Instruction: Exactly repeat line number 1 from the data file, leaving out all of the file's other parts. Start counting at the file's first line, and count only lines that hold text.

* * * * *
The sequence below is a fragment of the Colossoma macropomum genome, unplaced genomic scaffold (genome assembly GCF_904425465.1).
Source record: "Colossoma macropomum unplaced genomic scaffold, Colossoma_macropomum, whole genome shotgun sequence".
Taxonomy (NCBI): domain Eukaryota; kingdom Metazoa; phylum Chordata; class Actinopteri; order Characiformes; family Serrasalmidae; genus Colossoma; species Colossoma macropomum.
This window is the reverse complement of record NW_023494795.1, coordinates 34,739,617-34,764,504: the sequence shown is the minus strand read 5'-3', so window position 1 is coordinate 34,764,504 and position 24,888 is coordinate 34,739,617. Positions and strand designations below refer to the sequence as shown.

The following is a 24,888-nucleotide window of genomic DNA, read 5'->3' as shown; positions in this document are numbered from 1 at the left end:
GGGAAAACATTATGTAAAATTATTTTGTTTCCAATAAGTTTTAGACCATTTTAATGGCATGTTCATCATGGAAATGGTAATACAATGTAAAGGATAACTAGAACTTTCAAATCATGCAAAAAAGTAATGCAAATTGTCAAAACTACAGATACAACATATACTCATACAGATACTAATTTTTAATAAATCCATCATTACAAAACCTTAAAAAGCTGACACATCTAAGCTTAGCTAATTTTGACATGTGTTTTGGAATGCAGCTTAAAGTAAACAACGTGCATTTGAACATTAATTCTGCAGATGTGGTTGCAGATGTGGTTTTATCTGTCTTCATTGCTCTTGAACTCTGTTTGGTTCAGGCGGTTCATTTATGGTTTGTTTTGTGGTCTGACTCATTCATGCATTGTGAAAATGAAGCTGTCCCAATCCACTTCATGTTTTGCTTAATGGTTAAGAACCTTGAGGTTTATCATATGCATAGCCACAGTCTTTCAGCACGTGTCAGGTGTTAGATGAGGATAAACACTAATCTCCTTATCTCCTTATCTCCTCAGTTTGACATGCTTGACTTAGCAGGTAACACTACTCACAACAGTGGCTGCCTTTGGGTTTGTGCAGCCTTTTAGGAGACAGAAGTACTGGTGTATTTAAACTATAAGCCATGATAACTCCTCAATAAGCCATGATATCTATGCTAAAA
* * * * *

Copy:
The sequence below is a fragment of the Colossoma macropomum genome, unplaced genomic scaffold (genome assembly GCF_904425465.1).